Hong Kong’s leader has announced the postponement of a scheme that would have allowed for quarantine-free entry for arrivals from mainland China, as officials across the border battle a fresh outbreak of coronavirus cases in neighbouring Guangdong.
Chief Executive Carrie Lam Cheng Yuet-ngor also called on residents to get vaccinated against the coronavirus as soon as possible, calling the inoculations a prerequisite for cross-border and overseas travel.
“At this point, the central government does not have a policy or any information on vaccinated people receiving special treatment. But I can say that in the future, whether it’s from the mainland or overseas, vaccination will be necessary for travel without quarantine,” she said.
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Last November, Hong Kong authorities launched the “Return2HK” scheme to allow the city’s residents living on the mainland to return to Hong Kong without undergoing 14 days of quarantine.
In May, Lam revealed that another scheme, dubbed “Come2HK”, would be launched later in the month to enable non-Hong Kong residents – including mainlanders and expatriates living across the border – to come to the city without undergoing compulsory quarantine.
On Wednesday, however, she acknowledged that the plan would have to be postponed, telling lawmakers that while the central government understood that resuming cross-border travel was vital for Hong Kong’s economy, it preferred to play it safe.
“I fully understand why such caution is needed. Originally we were to launch the Come2HK scheme in May … but due to the recent epidemic situation, we need to put this on hold,” she said.
The revelation came as authorities in neighbouring Guangdong continued to expand rapid coronavirus screening and lockdown measures in response to a fast-spreading variant outbreak traced to an elderly woman who dined with friends at a dim sum restaurant last week.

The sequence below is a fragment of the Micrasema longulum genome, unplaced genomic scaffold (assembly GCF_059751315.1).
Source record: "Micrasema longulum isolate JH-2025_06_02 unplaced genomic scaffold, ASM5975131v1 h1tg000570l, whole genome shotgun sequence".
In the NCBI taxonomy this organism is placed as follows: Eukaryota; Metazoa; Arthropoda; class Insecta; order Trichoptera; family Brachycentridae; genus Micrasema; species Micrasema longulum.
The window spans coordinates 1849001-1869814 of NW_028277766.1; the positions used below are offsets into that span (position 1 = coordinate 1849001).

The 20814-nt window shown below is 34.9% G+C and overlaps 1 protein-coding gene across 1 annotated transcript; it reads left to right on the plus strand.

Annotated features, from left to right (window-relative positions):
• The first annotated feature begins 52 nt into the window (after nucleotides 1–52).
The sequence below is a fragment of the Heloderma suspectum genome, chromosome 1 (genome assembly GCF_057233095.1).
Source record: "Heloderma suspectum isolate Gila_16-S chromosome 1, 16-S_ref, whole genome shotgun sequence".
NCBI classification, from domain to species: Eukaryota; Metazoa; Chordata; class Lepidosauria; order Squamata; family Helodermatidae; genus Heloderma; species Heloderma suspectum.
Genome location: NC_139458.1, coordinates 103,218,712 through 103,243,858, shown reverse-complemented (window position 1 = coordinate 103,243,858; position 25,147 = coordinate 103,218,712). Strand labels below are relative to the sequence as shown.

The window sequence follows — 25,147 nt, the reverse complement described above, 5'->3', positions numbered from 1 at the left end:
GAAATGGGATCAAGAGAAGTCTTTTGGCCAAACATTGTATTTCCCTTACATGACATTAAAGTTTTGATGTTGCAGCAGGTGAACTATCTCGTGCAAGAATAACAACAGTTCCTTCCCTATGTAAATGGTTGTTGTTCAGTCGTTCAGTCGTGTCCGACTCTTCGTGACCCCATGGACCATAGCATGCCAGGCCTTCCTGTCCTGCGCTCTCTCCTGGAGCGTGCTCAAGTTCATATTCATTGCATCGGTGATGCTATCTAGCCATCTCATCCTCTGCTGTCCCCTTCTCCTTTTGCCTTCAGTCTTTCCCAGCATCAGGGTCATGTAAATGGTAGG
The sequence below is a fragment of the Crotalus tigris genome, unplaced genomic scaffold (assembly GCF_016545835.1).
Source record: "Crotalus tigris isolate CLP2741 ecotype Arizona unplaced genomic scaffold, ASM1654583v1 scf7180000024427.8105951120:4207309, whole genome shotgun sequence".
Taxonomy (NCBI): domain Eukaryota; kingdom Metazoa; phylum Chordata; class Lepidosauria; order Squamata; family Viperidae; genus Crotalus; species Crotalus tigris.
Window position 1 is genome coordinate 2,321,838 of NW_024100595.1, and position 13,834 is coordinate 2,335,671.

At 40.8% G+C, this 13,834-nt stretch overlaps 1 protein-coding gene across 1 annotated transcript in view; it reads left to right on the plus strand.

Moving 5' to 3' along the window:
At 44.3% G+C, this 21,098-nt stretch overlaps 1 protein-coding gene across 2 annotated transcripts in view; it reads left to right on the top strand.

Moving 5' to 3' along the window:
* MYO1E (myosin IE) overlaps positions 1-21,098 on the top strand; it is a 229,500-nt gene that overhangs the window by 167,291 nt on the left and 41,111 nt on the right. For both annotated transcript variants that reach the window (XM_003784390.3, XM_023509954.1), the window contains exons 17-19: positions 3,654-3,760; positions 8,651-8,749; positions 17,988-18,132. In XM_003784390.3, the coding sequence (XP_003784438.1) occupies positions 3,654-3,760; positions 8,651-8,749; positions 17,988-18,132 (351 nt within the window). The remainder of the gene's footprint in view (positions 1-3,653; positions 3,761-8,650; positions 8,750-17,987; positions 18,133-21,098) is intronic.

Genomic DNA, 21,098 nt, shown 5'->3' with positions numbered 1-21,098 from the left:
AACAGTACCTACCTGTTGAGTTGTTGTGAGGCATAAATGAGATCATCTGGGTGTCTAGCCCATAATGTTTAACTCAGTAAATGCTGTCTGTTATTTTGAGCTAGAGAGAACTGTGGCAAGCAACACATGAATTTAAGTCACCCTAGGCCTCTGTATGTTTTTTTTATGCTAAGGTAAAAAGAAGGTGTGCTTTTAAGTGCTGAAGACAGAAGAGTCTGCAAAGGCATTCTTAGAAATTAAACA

On Tuesday, Guangdong saw 10 new local infections, seven of them in the provincial capital of Guangzhou, where most cases are concentrated, and three in Foshan.
Two communities in Liwan district in Guangzhou were raised to high-risk status, and seven other areas in the city and Foshan are considered medium risk. The city of Lu’an in Anhui province has also been deemed medium risk.
Multiple areas within the high- and medium-risk zones have been placed under lockdown in a bid to keep the virus from spreading further.
Hong Kong residents living in those areas are not allowed to take advantage of the “Return2HK” scheme when entering the city, and must quarantine for 14 days upon arriving.
Terence Wong, a 43-year-old Hongkonger who lives in one of the high-risk zones in Guangzhou, said he had to delay a planned trip back to the city this month.
“I had originally planned to go to Hong Kong to apply for a certificate of absence of marriage, as I am planning to get married later this year and register here,” said Wong, who has lived in Guangzhou for 12 years. “I need to go there personally to handle this, but without the Return2HK scheme, the expense is too large.”
Wong added that he was unbothered by the lockdown, though it had made it tougher to get his hands on food and litter for his cat.
Government pandemic adviser Professor David Hui Shu-cheong said that it was unnecessary to extend the ban on using Return2HK to all of Guangdong, given its massive size, calling the decision to apply the restrictions only to the medium- and high-risk zones appropriate.
“The mainland has already adopted lockdowns in individual districts, and we haven’t seen the disease spread to an entire city,” Hui said.
Asked whether the ban could be extended to the rest of Guangdong, the city’s Constitutional and Mainland Affairs Bureau said it would continue to stick to the mainland’s classification of medium-and high-risk areas.
Meanwhile, the government announced late on Wednesday that visitors and returnees arriving from the mainland and Macau would be subject to stricter compulsory testing requirements starting Thursday.
Those who are vaccinated or using the Return2HK scheme, and who enter the city via a land border checkpoint, will be required to take one more coronavirus test, on top of the current two. Those who are not vaccinated or using the scheme will have to take an extra three.
Vaccinated travellers and ones using the scheme who arrive from the mainland and Macau via the airport will have to take two additional tests, while the unvaccinated and those not using Return2HK will have to take an additional four.
Travellers from Taiwan and Singapore also face stricter arrangements. Vaccinated arrivals will now be subject to 14 days’ quarantine, up from seven, while unvaccinated ones will have to undergo 21 days, up from 14.
Arrivals from the two places will also have to take compulsory coronavirus tests on 12th, 16th and 19th days of their stay.
Additional reporting by Elizabeth Cheung and Danny Mok